Lee Dong-gook set for 23rd year on the pitch
“There aren’t that many players who played from the 1990s to 2020,” Lee said. “Since I’ve been playing throughout that entire time, maybe my game improved a little.”
Having made his professional debut with the Pohang Steelers back in 1998, Lee is about to start his 23rd season as a football player. As the oldest active player in the K League 1, one fan commented online that Lee is probably the only player in the entire league that competed at the 1998 FIFA World Cup in France and is still playing.
Lee joined the national football team as a 19-year-old. While the majority of his teammates that competed at the World Cup are still continuing their career in the world of football, they tend to be on the sidelines.
Some world famous former footballers like Brazil’s Ronaldinho and England’s Steven Gerrard, who now manages Scottish Premiership club Rangers, are both younger than Lee but have chosen to take a step back from the game.
“I can’t believe they are younger than me,” Lee said. “But since they play better football than I do [or did], I’ll consider them older.”
Through Lee’s 22-year football career, he has had his fair share of ups and downs. He first made his debut in the K League by joining Pohang, and throughout his career with the club, Lee scored 38 goals in 102 matches. But when he made an attempt to play in the European league - one season with Werder Bremen and two with Middlesbrough - he failed to perform, and seemed to be stuck in a rut after he returned from Europe and played for Seongnam FC, scoring only two goals in 10 matches during the 2008-09 season.
But the K League star got his groove back after transferring to Jeonbuk in 2009. Since then, Lee has consistently scored more than 10 goals every season to set a new league record for most career goals. He was able to continue his streak of double-digit goals for 11 straight seasons, as he scored nine goals throughout K League 1 matches and one in an Asian Football Confederation (AFC) Champions League match last year.
His record is beyond impressive as he’s been managing to continue such a streak despite his reduced playing time. With such performance, Lee once again re-signed a one-year contract with Jeonbuk when the 2019 season ended and the club has set its sights on winning K League 1 title for the third straight season.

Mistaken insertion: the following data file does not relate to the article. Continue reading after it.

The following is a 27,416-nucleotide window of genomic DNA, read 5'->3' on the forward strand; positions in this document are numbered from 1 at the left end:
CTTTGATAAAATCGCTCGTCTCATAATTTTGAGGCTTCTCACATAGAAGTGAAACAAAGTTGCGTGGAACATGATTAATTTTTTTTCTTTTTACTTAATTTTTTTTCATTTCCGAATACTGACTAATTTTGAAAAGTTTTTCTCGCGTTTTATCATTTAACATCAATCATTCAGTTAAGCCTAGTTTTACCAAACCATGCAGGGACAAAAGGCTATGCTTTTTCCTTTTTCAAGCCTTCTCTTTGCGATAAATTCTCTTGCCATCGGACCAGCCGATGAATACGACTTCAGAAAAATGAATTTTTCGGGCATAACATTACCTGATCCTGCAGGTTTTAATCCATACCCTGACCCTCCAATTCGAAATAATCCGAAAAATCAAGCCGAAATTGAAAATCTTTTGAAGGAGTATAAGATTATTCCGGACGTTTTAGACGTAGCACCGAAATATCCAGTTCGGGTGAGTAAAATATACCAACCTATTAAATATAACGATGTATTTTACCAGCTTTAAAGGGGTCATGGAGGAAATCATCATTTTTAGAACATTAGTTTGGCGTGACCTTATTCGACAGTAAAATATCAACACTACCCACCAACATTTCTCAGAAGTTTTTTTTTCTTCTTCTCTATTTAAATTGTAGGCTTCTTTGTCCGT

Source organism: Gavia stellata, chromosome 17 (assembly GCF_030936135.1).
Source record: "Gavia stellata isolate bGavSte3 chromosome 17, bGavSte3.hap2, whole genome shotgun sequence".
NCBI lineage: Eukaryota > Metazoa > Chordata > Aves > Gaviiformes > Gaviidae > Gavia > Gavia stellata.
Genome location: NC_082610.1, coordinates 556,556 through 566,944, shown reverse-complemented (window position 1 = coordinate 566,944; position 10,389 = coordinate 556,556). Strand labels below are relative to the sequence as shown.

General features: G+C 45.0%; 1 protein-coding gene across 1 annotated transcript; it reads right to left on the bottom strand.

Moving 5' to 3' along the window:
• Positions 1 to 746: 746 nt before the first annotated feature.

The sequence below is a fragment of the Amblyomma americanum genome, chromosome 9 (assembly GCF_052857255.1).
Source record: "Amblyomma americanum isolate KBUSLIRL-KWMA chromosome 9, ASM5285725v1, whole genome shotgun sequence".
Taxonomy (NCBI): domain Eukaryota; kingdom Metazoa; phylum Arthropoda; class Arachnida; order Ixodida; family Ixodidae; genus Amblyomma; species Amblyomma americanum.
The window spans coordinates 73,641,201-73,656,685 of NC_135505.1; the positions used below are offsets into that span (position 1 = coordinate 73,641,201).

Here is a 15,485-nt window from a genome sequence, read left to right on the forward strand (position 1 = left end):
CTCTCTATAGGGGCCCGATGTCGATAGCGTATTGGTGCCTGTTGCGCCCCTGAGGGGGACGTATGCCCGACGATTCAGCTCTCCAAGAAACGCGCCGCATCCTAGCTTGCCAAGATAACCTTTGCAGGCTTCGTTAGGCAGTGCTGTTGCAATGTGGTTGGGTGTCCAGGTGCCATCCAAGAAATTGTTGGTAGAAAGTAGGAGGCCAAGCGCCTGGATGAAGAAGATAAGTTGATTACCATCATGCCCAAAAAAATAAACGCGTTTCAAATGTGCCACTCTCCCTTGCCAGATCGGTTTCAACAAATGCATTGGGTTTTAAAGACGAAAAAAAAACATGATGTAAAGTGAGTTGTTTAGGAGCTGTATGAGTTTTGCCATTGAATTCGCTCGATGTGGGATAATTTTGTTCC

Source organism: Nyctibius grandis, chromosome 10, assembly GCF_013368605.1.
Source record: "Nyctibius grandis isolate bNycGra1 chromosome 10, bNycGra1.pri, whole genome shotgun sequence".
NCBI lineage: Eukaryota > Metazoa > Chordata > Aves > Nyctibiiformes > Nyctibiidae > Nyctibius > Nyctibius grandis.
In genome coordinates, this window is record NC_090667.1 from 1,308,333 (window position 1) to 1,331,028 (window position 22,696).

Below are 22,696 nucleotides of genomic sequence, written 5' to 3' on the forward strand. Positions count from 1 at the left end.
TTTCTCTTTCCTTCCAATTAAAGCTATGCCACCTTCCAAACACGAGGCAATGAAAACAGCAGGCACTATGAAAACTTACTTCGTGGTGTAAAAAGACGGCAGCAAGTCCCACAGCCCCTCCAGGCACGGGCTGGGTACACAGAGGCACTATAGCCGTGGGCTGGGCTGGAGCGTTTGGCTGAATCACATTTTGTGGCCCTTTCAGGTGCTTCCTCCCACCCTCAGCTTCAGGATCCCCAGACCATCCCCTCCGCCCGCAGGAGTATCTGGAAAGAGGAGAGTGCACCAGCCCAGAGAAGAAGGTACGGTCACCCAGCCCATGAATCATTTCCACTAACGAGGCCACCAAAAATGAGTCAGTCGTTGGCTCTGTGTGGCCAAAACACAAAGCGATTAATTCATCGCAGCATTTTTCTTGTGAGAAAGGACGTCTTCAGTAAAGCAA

“I’ve prepared well [for this season] physically,” Lee said. “This year is better than last year.”
Throughout his career, Lee’s been lucky when it comes to injuries and has a secret behind his impressive scoring streak.
“I pretend to be someone who doesn’t want to play football in front of the other team’s defender,” Lee said. “Then, all of the sudden, I would kick and run. I think that kind of breaks down the defender’s mental game.”
Of the 10 goals Lee scored throughout the 2019 season, he also had one of the most interesting of his career that left a lasting impression on the fans. During a match against the Suwon Samsung Bluewings on June 23, 2019, Lee scored a goal when Suwon’s goalkeeper’s kick hit Lee’s face. This painful but lucky goal allowed him to continue his record.
“I’ve been practicing to get rid of my fear of [getting hit by] the football over the past 20 years,” Lee said. “And that finally paid off. But actually, I blinked and then I just heard [people] screaming. When I watched the clip later, I regretted that I got hit by the ball trying to avoid it. Because it didn’t hurt that much.”
Along with his unique goal is his unique relationship with some of the K League’s rookies. Between Lee and Lee Soo-bin, who joined Jeonbuk through a loan from Pohang, there is a 21-year age gap. Although they’re teammates, Lee Soo-bin is the same age as Lee Dong-gook’s nephew.
Lee will also be seeing his former national squad teammates this season, but this time they will be the opposing team’s managers.
From this year, former players Kim Nam-il will head Seongnam FC while Seol Ki-hyeon will take the helm at Gyeongnam FC.
“Since they’re both very thoughtful, I’m sure they’ll make [the clubs] into great teams,” Lee said. “It’ll be fun to watch their performance as managers.”
Though Lee is only a year or two younger than Seol and Kim, he thinks it will take him a lot longer to be in their positions, but that when the time comes, he’ll have a lot to offer.
“I’ve spent a lot of time as a professional player, and since I had a lot of ups and downs, if I become a manager, I think I’ll have a lot of stories to tell [my players].”
This season, Jeonbuk has also strengthened their squad, in a bid to realize their goal of a third consecutive K League 1 title, by signing Kim Bo-kyung and Takahiro Kunimoto. With the addition of the two, Lee may not be playing as much but will still be leading the team as he was once again given the role of the club’s captain.
“Kunimoto is really good with his creative playing,” Lee said. “In the center, we have a lot of players, like Kim Bo-kyung, who make great passes. This year, we are focusing on the AFC Champions League. I want to score 10 goals or more in the league, too.”
While Lee is the oldest active player in the K League 1, looking at the other leagues, he is still comparatively young. In Japan, the J1 League’s Yokohama FC’s Kazuyoshi Miura will be turning 53 this month.
“I don’t want to play in my 50s like Miura,” Lee said. “I’m only going to play until the moment when the manager wants me in the matches and when I feel that I can change the flow of the match, myself.”
BY PARK RIN, KANG YOO-RIM [firstname.lastname@example.org]